On the flipside, a year before LA Unified started their project, California’s Milpitas Unified School District started designing how to introduce technology into their curriculums. Before purchasing any devices, Cary Matsuoka, the superintendent of the district, asked principals and teachers how they would include technology in the curriculum and how it would benefit the students. Matsuoka also asked how many they thought they needed for their school. He wanted to come up with a model for the schools in the district to follow as opposed to mandating change. Therefore, he explained, “We want to say: ‘Here’s the model. Come up with your version of it and go test it. ” They started with 2000 Chromebooks and built up their repertoire to 6000 Chromebooks, for 10 000 students. Milpitas Unified School District is certainly a role model for introducing technology into classrooms.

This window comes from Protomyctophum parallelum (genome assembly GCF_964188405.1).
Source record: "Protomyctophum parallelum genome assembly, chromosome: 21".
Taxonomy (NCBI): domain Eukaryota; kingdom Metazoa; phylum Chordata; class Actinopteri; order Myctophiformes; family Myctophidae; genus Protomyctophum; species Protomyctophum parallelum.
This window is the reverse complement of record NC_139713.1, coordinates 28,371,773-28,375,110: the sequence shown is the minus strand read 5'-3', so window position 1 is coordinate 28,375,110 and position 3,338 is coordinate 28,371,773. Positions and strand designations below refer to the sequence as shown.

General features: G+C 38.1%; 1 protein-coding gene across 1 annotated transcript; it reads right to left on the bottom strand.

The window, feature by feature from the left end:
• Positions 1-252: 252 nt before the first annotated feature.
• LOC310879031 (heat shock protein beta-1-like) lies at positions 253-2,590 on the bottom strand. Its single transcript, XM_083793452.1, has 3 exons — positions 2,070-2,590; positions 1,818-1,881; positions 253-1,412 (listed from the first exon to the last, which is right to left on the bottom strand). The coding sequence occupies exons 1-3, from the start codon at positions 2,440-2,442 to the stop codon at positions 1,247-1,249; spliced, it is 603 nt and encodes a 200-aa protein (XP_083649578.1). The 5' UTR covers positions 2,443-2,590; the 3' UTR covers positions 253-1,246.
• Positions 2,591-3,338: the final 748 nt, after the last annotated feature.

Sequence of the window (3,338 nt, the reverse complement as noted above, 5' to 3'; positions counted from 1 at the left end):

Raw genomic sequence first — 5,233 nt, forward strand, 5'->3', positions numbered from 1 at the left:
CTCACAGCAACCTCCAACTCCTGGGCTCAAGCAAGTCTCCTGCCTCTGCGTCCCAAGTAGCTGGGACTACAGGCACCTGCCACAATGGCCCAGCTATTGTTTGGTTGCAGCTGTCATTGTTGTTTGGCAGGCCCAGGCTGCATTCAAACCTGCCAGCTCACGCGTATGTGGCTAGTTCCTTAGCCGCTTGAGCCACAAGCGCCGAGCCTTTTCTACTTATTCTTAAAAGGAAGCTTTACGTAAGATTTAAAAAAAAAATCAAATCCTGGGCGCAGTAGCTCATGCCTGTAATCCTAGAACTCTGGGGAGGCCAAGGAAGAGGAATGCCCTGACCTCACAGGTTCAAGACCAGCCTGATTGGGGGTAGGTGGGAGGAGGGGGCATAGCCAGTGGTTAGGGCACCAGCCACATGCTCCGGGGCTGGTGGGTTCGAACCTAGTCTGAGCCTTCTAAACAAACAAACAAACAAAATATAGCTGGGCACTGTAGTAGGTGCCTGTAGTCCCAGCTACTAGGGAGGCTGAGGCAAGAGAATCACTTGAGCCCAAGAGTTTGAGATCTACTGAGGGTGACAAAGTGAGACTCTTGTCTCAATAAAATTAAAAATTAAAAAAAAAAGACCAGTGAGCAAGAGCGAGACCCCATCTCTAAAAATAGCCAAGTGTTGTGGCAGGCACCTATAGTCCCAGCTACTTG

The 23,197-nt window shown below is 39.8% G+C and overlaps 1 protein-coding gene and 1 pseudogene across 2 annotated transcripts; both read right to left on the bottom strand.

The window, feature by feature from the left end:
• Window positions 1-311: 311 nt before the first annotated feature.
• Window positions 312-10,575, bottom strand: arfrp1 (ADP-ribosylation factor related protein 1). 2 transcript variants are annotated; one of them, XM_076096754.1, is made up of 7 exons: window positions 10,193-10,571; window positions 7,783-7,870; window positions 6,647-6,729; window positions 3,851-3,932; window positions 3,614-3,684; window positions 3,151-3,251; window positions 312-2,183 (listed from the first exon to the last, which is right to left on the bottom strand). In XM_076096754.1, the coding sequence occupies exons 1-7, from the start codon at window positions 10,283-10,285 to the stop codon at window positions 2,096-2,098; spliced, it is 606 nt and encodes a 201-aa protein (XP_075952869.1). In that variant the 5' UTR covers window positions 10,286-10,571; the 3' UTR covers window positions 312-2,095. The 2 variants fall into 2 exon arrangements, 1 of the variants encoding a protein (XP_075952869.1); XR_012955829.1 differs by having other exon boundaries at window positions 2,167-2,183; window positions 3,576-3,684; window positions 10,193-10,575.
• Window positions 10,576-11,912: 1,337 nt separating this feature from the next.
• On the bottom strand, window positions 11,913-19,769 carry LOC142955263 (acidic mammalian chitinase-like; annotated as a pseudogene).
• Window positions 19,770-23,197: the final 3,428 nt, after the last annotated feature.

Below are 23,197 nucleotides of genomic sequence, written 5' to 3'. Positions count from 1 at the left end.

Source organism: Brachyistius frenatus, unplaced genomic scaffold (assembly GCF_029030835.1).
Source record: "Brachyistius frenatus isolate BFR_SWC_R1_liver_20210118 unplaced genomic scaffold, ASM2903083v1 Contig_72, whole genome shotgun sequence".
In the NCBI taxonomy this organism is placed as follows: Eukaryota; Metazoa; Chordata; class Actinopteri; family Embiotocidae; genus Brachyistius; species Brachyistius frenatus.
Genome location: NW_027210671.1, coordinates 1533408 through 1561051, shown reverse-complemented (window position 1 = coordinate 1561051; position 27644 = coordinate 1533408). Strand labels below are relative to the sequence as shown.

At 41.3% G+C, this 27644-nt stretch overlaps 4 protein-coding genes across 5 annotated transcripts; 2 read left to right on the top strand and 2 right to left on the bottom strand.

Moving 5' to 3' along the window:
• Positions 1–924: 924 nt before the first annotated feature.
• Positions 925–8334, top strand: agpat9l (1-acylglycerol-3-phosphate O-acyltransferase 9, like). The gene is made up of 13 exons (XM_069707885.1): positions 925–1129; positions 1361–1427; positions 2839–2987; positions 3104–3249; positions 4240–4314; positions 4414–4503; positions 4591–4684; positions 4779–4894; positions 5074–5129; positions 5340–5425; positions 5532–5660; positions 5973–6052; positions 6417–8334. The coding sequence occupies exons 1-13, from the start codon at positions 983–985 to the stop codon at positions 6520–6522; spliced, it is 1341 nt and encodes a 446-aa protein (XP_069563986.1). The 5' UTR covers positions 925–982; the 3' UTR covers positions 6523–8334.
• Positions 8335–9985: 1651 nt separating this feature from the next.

One Paved Way
Right off the bat, there are clear differences between both situations. LA Unified School District bought hundreds of thousands of new devices at once with what seemed to have had no planning for their purpose, integration within the curriculum, or maintenance/repairs. Regardless of which vendor they chose, the management and distribution of those devices must have been a nightmare!
Milpitas Unified School Board started with a manageable sum of laptops that seemed to be part of a thought-out plan. In addition, the initial batch of Chromebooks was part of a pilot project. Therefore, they tested to see if the new technology would benefit a sample of students as opposed to disrupting thousands. The gradual integration of the technology allowed them to figure out how to manage and distribute hundreds of Chromebooks all while introducing new procedures and policies to students and staff. What also seems to work for Milpitas Unified School District is their rotational loaning program meaning every student or staff member does not get a Chromebook.